Sergei Skripal, a former Russian military intelligence officer who reportedly worked for years undercover as a spy for Britain’s MI6 (the British equivalent of the US CIA), was the victim of an apparent assassination attempt along with his daughter by use of a military grade nerve agent.

There is controversy between British and Russian officials regarding the source of the agent used. A Russian representative states that the nerve agent was developed in the West, specifically in the US and the UK. However, a chemical weapons expert with a security group in London states that only Russia had the ability to produce the substance. Other reports indicate that the components to make Novichok may be available at manufacturing plants designed to produce fertilizers and pesticides.

The lethal substance in question is called Novichok, a military grade nerve agent developed by Soviet scientist Vil Mirzayanov in the early 1970s and produced by Russia in the 1980s under a weapons program called Folio. The chemical was designed for use in bombs for mass killings in potential battlefield warfare scenarios.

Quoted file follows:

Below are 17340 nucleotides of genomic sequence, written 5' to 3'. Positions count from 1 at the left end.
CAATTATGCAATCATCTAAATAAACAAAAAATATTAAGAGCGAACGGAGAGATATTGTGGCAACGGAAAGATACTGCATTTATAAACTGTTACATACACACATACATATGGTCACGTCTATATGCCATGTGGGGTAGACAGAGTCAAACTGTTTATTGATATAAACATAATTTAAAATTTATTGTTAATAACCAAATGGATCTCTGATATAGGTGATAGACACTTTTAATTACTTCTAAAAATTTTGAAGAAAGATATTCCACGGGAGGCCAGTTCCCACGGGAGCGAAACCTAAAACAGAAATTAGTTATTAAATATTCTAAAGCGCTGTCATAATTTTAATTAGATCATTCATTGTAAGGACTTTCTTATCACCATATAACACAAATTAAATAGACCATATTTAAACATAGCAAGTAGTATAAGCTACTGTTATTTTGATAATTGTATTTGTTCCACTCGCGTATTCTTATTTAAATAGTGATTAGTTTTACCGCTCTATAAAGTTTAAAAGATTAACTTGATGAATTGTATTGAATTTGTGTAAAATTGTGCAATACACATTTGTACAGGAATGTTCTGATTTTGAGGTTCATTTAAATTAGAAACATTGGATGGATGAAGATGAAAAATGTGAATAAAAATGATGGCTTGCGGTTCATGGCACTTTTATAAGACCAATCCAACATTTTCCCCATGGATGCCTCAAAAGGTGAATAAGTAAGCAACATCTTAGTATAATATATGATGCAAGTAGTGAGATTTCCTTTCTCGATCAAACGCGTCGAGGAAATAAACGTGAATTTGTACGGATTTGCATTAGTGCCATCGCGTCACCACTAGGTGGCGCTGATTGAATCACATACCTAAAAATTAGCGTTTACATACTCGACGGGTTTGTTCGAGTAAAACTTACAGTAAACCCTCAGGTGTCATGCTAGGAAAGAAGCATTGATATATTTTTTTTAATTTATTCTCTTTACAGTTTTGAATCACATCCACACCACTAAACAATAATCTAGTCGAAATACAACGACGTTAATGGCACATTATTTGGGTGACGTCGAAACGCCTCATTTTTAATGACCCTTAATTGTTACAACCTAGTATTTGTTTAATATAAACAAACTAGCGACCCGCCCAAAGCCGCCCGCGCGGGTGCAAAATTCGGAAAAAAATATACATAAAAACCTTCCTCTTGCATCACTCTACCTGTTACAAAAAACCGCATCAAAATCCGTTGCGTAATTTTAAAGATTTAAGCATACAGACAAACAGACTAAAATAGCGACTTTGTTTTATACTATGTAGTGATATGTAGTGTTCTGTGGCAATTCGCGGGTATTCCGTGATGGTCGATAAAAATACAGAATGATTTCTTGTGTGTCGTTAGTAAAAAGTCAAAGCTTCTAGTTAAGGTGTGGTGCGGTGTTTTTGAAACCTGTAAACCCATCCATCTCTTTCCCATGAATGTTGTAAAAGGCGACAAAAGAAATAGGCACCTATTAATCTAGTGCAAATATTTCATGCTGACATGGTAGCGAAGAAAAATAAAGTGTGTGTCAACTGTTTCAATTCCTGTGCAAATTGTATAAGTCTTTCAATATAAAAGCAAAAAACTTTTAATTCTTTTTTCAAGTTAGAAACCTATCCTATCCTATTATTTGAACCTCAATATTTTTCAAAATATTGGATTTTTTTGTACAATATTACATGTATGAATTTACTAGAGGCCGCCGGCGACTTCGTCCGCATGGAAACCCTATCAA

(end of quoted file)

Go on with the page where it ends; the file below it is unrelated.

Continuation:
It was developed to achieve four primary objectives: 1) to be undetectable—at least by 1980 NATO chemical detection standards, 2) to defeat NATO chemical protective gear, 3) to be safer to handle than similar lethal agents, and 4) to circumvent the Chemical Weapons Convention list of controlled/banned weapons.

Although there are reports of at least 14 deaths of Russian spies in the UK between 2003 and 2016, I’ll leave the politics and spy ramifications to the experts and watch as the scientists follow the evidence trail to establish blame for this incident.

Let’s focus for a few moments on the chemical itself and what a fascinating substance it is for use in a potential international thriller novel.

The Novichok nerve agent (which translates in Russian to the English word “newcomer”) is considered to be up to ten times more lethal than the nerve agent VX used to assassinate Kim Jong Un’s brother in the Fall of 2017.

Like many other so-called “elegant lethal substances,” Novichok is a colorless, odorless poison that can be produced in many forms—a gel, a fine powder, a gas or a liquid. Those facts lend to the substance’s versatility as a murder weapon. A potential drawback is that it is a binary agent, meaning that two separate, non-toxic components (called precursors) must be mixed together to convert them into the active nerve agent. This is advantageous in that those handling the agent do not accidentally poison themselves in the process of manipulating the delivery device for the lethal agent.

The initial effects of Novichok are immediate and they include a dangerous slowing of the heart beat and constriction of the airways. Death is usually attributed to asphyxiation.